Community-Associated Methicillin-Resistant Staphylococcus aureus in Outpatients, United States, 1999-2006

Source: Eili Klein, David L. Smith, and Ramanan Laxminarayan, Emerging Infectious Diseases, Vol. 15, No. 12, December 2009

From the Robert Wood Johnson Foundation summary:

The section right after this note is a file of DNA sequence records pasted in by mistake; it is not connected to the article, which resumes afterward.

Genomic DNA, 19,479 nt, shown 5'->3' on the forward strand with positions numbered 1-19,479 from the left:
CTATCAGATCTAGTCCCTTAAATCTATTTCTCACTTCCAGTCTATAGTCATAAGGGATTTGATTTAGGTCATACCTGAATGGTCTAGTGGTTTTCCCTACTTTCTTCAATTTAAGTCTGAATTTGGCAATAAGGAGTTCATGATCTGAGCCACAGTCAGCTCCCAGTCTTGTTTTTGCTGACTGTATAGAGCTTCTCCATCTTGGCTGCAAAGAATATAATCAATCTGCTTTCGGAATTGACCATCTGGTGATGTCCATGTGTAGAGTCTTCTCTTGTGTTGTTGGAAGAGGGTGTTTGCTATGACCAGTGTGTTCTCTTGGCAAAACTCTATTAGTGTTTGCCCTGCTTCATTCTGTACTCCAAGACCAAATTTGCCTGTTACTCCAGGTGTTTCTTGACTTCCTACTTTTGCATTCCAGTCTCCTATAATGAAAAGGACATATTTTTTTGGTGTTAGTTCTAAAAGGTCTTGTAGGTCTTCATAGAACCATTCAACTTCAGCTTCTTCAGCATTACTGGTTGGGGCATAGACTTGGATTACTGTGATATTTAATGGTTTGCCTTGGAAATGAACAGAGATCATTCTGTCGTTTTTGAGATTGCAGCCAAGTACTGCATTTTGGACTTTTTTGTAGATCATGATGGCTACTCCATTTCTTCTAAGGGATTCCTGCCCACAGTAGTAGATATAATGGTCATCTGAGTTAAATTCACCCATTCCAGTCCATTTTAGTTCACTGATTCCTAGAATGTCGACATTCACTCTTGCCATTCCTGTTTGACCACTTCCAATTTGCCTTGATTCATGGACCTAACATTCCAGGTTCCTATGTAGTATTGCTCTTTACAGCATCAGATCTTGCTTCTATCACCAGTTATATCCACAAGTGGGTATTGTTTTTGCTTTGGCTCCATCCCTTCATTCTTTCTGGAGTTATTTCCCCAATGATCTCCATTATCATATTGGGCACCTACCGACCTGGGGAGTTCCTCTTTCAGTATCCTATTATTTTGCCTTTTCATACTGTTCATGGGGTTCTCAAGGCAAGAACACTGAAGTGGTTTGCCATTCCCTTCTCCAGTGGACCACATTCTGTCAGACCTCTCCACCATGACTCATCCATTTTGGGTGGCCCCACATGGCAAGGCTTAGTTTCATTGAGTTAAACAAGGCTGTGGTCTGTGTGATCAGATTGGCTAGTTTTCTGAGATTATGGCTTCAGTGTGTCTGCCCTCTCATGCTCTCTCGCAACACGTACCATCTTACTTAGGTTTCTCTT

Community-associated methicillin-resistant Staphylococcus aureus (CA-MRSA) has become a major problem in U.S. hospitals already dealing with high levels of hospital-associated MRSA (HA-MRSA). Using antimicrobial drug susceptibility data for 1999-2006 from The Surveillance Network, the authors characterized the relationship between outpatient and inpatient levels of CA-MRSA nationally. In outpatients, the frequency of CA-MRSA isolates has increased more than seven times during 1999-2006, which suggests that outpatients have become a major reservoir for CA-MRSA. However, contrary to results in other reports, although CA-MRSA increases are associated with decreases in the frequency of HA-MRSA in hospitals, the decreases are only modest. This finding suggests that instead of replacing HA-MRSA in the hospital, CA-MRSA is adding to the overall presence of MRSA already found within the hospital population.

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